Chances are not long ago the phrase “flattening the curve” would have been unfamiliar to you. Nor would you have known the difference between “social distancing” and “shelter in place.”
But in the midst of responding to the coronavirus pandemic, all of us have needed to learn the meaning of these terms.
I would like to add some other words to our vocabulary. They are specific Jewish values that inform how we should respond as a congregation during this crisis. These central values have been developed over centuries and have stood the test of time.
They are enduring reminders that even during this time when society feels stretched to the limit, our congregation can remain grounded by reminding ourselves what is most important.
I want to thank my colleague, Rabbi Joe Black, and the clergy team at Congregation Emanuel in Denver for providing the following commentary about these core values:
Pikuach Nefesh – "saving a life." This is the most important Jewish value. Our sacred texts teach that we can forgo almost any commandment or prohibition in order to preserve life. In the context of the COVID-19 pandemic, our top priority must be the health and safety of all. If we as a synagogue are forced to cancel or radically reshape a program, service or class, we are doing so in order to ensure that everyone’s safety is paramount.
Al Tifrosh Min Ha Tzibbur – “do not separate oneself from the community.”(Mishnah, Avot 2:5) “Social Distancing”, cancelling programs, services, educational and social events can easily have the effect of isolating many of us from one another. As such, we are looking for as many ways as possible to ensure that we stay in touch. Utilizing internet streaming, email, our website and Facebook are just a few of the ways that we are striving to remain connected to our community. We also are dealing with the fact that some of this technology is imperfect. We have a learning curve ahead of us, but we are determined to do everything we can to enable meaningful connections.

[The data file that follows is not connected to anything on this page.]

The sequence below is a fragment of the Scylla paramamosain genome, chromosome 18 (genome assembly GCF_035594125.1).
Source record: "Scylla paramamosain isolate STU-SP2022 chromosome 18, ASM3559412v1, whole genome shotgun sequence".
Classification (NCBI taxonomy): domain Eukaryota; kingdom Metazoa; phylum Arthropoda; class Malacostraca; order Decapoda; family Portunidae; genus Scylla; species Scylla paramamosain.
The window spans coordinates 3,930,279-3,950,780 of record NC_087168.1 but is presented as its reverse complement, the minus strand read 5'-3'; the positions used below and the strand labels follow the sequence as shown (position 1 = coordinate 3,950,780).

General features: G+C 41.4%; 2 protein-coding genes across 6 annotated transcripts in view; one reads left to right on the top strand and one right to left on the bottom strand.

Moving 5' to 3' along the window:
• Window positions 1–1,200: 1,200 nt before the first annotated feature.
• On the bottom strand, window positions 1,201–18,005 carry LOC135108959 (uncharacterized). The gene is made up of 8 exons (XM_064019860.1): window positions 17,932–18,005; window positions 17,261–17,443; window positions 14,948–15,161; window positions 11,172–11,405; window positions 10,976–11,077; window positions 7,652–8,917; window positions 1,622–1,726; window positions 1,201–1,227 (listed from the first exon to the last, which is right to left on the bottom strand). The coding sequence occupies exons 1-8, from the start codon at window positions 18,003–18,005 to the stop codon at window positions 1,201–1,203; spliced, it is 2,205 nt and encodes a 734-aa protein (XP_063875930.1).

Simcha – “Rejoicing.” Even in times of difficulty, it is important that we look for ways to celebrate Jewish life. This can be difficult when life-cycle events are cancelled or postponed due to health concerns. We are determined to do all that we can – within the constraints of the reality of our situation – to help everyone achieve this.
Nechama –” comforting the afflicted.” Pastoral care is central to our mission When personal contact is limited, this can be difficult. We will continue to strive to be present for all who are in need in any way that we can.
May these core values guide us in the days and weeks ahead.